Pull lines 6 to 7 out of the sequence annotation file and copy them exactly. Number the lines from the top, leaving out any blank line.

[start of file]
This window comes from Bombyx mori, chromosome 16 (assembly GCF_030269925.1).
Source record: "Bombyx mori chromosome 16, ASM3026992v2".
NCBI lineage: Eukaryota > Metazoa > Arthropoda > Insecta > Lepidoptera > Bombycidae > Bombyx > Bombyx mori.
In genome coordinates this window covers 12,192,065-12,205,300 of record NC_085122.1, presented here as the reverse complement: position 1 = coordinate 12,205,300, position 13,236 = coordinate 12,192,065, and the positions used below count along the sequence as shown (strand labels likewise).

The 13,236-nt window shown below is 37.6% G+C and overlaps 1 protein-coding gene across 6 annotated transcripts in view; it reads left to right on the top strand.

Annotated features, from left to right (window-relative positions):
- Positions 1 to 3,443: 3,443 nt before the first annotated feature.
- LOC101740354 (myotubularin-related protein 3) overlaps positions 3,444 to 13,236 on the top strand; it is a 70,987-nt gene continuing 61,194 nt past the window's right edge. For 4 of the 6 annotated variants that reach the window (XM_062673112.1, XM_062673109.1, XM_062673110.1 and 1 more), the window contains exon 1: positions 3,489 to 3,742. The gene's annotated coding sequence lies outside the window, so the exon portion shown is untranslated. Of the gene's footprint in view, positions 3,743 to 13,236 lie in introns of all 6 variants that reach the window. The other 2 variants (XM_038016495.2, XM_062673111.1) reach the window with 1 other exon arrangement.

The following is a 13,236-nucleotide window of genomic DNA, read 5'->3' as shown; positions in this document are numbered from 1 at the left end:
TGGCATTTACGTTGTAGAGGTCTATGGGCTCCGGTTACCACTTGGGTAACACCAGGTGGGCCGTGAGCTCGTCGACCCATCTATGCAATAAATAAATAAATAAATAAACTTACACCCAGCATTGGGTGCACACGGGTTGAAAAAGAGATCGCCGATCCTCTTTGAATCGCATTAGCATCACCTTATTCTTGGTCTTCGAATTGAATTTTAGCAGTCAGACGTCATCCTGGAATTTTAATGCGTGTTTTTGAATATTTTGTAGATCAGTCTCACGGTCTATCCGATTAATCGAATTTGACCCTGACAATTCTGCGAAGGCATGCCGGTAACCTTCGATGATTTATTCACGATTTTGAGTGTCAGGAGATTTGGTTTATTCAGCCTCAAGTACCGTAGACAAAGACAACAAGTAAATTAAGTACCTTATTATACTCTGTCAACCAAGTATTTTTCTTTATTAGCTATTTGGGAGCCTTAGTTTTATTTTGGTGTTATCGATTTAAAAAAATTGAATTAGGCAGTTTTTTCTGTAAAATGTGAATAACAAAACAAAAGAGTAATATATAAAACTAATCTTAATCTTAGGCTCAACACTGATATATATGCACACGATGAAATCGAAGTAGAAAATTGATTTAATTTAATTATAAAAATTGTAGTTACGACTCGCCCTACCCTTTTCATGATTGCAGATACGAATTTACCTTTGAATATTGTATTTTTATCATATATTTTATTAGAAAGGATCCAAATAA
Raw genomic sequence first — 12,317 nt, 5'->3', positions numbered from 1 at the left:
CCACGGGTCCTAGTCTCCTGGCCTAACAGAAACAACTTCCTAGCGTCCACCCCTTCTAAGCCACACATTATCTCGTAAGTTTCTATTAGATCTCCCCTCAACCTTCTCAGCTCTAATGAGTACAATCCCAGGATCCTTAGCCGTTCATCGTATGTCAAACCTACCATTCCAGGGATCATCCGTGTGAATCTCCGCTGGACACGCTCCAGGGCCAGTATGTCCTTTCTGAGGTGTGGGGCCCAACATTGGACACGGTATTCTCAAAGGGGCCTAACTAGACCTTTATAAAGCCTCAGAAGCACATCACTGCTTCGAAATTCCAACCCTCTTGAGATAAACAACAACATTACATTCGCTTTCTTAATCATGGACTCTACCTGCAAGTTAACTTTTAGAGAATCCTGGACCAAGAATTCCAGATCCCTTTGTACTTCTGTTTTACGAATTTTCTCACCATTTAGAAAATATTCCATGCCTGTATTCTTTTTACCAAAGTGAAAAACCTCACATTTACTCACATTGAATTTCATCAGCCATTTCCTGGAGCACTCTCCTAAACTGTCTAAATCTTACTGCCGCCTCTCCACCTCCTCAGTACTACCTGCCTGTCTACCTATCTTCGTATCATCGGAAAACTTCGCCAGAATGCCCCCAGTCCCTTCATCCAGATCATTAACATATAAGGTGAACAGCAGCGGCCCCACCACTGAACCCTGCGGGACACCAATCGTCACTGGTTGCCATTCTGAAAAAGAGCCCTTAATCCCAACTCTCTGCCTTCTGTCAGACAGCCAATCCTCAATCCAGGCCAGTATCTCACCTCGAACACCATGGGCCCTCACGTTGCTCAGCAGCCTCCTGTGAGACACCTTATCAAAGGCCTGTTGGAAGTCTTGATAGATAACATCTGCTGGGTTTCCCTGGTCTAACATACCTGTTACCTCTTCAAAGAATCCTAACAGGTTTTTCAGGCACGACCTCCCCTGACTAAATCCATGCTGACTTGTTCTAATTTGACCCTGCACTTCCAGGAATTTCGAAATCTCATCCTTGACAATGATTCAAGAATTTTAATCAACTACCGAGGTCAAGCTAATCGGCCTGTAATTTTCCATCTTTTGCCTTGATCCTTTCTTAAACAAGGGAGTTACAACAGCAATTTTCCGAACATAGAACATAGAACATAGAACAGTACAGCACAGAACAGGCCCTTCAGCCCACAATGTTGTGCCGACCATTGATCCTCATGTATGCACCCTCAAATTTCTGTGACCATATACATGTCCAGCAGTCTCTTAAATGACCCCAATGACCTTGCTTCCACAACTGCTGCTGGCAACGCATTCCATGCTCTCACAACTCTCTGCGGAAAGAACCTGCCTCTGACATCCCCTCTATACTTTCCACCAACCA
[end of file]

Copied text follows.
Annotated features, from left to right (window-relative positions):
- Positions 1 to 3,443: 3,443 nt before the first annotated feature.